Mustard creates a spicy taste – everyone knows that. But very few people know that spice is healthy. Mustard is an ancient remedy that can still be used today in the form of wraps or baths to relieve ailments. Mustard also makes high-fat foods more tolerable and protects against diseases.
Mustard is made from mustard seeds
Mustard is a savory condiment made from the seeds of black mustard (Brassica nigra), brown mustard (Brassica juncea), and white mustard (Sinapsis alba). White mustard is also called yellow mustard because of its yellow flowers.
If mustard is mentioned, it usually does not mean the mustard seeds themselves, but the so-called table mustard or mustard. This spice paste consists of mustard seeds and other ingredients and is sold in tubes or jars. But whole and ground mustard seeds (mustard powder) can also spice up many a dish.
The idiom: add your two cents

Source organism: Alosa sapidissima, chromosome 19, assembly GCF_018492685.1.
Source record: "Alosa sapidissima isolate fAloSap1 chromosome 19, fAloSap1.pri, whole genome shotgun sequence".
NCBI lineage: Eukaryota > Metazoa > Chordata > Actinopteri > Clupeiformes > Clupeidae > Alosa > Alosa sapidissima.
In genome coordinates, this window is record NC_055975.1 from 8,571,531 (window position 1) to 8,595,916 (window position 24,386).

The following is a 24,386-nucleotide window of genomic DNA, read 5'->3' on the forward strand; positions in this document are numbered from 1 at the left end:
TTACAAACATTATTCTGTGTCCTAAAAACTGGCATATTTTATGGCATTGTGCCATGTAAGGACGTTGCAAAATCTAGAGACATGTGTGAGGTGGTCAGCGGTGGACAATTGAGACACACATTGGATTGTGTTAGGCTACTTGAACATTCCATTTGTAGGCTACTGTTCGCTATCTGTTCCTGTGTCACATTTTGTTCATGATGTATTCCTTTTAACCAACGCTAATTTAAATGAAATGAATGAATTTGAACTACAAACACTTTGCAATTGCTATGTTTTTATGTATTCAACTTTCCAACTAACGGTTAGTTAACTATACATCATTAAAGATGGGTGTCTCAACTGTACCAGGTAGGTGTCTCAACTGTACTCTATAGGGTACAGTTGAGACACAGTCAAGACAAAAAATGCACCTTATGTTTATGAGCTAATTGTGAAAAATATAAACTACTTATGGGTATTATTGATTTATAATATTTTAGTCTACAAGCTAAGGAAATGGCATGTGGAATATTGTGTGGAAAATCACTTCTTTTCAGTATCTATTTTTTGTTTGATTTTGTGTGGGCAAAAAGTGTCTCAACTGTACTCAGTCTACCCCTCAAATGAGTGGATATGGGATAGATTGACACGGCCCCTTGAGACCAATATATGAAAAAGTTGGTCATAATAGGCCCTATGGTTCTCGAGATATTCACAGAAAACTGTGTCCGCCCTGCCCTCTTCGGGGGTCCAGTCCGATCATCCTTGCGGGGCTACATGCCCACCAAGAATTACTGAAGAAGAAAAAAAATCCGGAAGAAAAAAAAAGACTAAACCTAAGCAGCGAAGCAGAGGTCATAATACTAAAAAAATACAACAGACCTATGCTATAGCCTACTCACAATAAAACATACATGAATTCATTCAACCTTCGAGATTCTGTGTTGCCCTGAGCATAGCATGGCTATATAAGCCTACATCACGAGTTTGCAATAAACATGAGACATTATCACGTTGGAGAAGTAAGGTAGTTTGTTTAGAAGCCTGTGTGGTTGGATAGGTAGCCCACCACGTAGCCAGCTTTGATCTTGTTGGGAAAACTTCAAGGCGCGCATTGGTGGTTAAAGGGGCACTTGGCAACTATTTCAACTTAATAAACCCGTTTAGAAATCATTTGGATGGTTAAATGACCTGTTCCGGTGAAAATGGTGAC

Incidentally, the phrase “to add one’s mustard” was coined in the 17th century. Since mustard was considered an exclusive delicacy at the time, the innkeepers usually served it with practically all dishes without asking, even if it didn’t really go well with some dishes. This custom was felt by many guests to be particularly intrusive and inappropriate.
Today, however, the yellow paste is unfortunately almost exclusively used in our latitudes to give all kinds of sausages a better taste. It is completely forgotten that there is much more to this diverse spice, which has also been used as a remedy for thousands of years.
Mustard sharpens the food – and the mind
In China, mustard was already highly valued 3,000 years ago because of its sharpness. Around the 4th century B.C. The mustard reached Greece, where it was soon used against all sorts of ailments. It was considered a miracle weapon in the fight against germs, inflammation, pain, and digestive problems.